Jordan Liberty is from a small Ohio town, and grew up with a background in art. He always knew he’d pursue a career in the arts, but what he didn’t expect was he’d use the face as his canvas.
Jordan is not just a talented makeup artist, he’s a photographer, creative director and more. He is an entrepreneur and an educator. He can go to a shoot, and do all of it, and do it all well, earning him respect across the industry and no shortage of work!
If you follow him on Instagram – and you should click his name above and follow him if you’re not already – you’ll see gorgeous photos (mostly his own) of models sporting gorgeous makeup looks – his creations – for brands, and photo shoots. It’s gorgeous and inspiring!
I met Jordan five years ago at IMATS NYC, at the booth for his former Liberty Republic line and Give Good Face. Check out my post here.
It was one of my skinnier years, sigh. Anyway.
Jordan made such an impression on me! I was eager to attend his keynote at The Makeup Show NYC on May 6 titled, “Image and Influence.”
Jordan talked about his career, his successes and his failures (ask him about the book he was going to do) and he gave out great nuggets of advice through his experience that I thought I’d share today, focusing on his advice around utilizing Instagram to market yourself and book work.
I choose to focus on his nuggets about Instagram because even if you the reader are not a makeup artist, Jordan knows this social media tool so well, and nails it. His advice is applicable to so much more than makeup artistry!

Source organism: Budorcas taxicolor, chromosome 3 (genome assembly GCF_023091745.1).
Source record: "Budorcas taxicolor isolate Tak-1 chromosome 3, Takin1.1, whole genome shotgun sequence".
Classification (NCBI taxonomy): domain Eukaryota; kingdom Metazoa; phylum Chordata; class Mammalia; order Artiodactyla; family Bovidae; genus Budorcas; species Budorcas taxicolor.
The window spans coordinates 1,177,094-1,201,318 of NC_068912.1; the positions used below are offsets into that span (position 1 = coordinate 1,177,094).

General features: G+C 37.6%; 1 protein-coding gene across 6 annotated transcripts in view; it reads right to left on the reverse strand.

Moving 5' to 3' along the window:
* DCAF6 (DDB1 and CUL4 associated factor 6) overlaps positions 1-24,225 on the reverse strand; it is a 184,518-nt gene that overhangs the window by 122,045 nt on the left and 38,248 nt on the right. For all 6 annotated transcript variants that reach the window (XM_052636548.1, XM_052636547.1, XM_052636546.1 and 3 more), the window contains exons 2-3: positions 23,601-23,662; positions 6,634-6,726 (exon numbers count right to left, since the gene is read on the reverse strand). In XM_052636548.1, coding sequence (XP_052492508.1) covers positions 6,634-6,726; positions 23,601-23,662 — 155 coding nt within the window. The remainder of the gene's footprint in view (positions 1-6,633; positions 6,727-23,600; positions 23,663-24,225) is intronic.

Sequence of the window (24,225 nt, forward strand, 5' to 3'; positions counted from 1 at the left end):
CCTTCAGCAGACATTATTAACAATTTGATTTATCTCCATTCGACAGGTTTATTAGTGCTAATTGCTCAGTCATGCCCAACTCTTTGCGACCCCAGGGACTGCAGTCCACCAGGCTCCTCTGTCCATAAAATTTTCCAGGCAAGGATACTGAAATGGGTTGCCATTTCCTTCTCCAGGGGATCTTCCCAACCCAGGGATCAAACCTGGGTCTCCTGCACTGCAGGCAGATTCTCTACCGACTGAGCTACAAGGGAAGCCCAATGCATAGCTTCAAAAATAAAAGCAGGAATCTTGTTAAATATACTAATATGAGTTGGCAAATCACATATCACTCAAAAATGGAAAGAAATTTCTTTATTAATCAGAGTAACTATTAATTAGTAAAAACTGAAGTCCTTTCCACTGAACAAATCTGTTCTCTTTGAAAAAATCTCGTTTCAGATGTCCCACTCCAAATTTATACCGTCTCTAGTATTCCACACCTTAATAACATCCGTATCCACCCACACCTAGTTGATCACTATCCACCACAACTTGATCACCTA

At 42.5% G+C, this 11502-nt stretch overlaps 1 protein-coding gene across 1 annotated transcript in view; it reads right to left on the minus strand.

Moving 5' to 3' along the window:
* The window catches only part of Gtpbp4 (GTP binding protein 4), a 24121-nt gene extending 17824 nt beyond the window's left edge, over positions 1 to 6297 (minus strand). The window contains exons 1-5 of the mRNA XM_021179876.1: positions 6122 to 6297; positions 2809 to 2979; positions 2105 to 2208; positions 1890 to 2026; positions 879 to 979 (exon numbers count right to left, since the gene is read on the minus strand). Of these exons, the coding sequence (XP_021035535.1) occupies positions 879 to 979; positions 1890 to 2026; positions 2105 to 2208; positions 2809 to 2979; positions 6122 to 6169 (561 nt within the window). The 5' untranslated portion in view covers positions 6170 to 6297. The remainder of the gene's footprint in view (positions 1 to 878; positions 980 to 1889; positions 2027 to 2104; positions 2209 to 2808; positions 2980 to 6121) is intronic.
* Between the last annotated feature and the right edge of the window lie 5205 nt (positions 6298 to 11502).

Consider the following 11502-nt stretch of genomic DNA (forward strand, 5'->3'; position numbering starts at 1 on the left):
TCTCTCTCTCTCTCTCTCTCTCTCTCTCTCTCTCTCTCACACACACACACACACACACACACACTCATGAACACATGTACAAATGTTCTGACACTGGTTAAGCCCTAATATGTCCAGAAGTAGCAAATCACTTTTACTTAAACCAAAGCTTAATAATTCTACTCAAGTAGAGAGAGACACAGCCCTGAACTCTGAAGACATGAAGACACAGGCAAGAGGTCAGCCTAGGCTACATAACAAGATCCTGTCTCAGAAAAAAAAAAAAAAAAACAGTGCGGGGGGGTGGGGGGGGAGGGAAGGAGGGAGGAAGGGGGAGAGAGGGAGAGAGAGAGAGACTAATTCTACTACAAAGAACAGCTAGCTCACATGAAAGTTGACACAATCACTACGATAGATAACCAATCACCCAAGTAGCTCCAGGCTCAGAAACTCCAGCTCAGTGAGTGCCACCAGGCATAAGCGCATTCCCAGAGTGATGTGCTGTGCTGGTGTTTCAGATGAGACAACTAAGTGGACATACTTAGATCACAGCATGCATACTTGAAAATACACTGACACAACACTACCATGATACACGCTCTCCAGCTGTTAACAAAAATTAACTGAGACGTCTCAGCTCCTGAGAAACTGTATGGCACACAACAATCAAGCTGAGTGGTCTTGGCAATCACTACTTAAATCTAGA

I always find The Makeup Show and its keynotes inspiring – the artists are down-to-earth professionals who have hustled and put in hard work to get where they are and then they give back to other ambitious artists by guiding them on how to find their own success.
Jordan started a YouTube channel (Give Good Face) several years ago to showcase his work. He said a lot of people told him not to do it.
“I can use this as a real, legitimate professional tool,” he said. So he did it anyway to set himself apart. “Every makeup artist is a snowflake,” he said. “[But] no one’s going to give a shit in a blizzard.”
(That’s my new favorite phrase, by the way, and I need to find a reason to use it…)
Savvy to the changing social media realm and how it can best suit his image, Jordan moved away from YouTube and he focuses on Instagram, incorporating video into that medium.
He offered great advice for using Instagram as a business and marketing tool. His career is international because of social media, he said. Here is the advice sprinkled throughout his keynote, some that came from his responses to questions asked by artists in the audience:
- People don’t read. Your first six images should say who you are/what you’re about
- Use a small number of hashtags
- Instagram is all about a clean, curated content
- Be aware of your audience. Jordan said he doesn’t put up his fashion looks because he doesn’t get the same engagement on those photos; “be aware of what your audience likes,” he said
- If you’re using your Instagram for business/marketing, keep the behind the scenes to Instastories
- Don’t post multiple times a day; the Instagram algorithm is in your favor when you post less with clean, minimally-hashtaged photos
- Post consistently. If you’re going to post twice a week, post twice a week. If you have a lull in your jobs, make sure you have content to post from prior work
- Whatever you want to be doing in five years, post that now. If you want to do bridal makeup in five years, post bridal makeup looks now
- It’s important to have a website but your social media accounts can speak volumes about your work and what kind of artist you are
- Control your image; if you want to book bridal makeup jobs, post bridal makeup.
What do you think of Jordan’s advice? How would you apply it to your industry? I have already cut back on my hashtags!